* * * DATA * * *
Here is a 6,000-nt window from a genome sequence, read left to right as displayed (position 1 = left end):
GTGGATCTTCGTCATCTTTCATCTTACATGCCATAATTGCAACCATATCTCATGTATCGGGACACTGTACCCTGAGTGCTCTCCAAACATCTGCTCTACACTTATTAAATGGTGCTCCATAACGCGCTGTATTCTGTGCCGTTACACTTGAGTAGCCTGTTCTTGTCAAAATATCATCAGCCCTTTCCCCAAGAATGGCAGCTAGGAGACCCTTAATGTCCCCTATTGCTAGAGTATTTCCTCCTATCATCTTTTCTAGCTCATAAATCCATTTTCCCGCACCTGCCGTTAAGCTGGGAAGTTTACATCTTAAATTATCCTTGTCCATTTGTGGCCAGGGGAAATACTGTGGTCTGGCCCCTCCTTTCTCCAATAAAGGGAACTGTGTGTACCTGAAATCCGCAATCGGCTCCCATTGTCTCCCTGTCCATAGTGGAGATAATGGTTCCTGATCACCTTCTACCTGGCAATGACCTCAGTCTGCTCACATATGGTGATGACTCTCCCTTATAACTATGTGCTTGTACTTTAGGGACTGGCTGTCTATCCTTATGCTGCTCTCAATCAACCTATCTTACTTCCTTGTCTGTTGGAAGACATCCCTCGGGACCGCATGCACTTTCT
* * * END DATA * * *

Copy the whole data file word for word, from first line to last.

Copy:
Here is a 6,000-nt window from a genome sequence, read left to right as displayed (position 1 = left end):
GTGGATCTTCGTCATCTTTCATCTTACATGCCATAATTGCAACCATATCTCATGTATCGGGACACTGTACCCTGAGTGCTCTCCAAACATCTGCTCTACACTTATTAAATGGTGCTCCATAACGCGCTGTATTCTGTGCCGTTACACTTGAGTAGCCTGTTCTTGTCAAAATATCATCAGCCCTTTCCCCAAGAATGGCAGCTAGGAGACCCTTAATGTCCCCTATTGCTAGAGTATTTCCTCCTATCATCTTTTCTAGCTCATAAATCCATTTTCCCGCACCTGCCGTTAAGCTGGGAAGTTTACATCTTAAATTATCCTTGTCCATTTGTGGCCAGGGGAAATACTGTGGTCTGGCCCCTCCTTTCTCCAATAAAGGGAACTGTGTGTACCTGAAATCCGCAATCGGCTCCCATTGTCTCCCTGTCCATAGTGGAGATAATGGTTCCTGATCACCTTCTACCTGGCAATGACCTCAGTCTGCTCACATATGGTGATGACTCTCCCTTATAACTATGTGCTTGTACTTTAGGGACTGGCTGTCTATCCTTATGCTGCTCTCAATCAACCTATCTTACTTCCTTGTCTGTTGGAAGACATCCCTCGGGACCGCATGCACTTTCT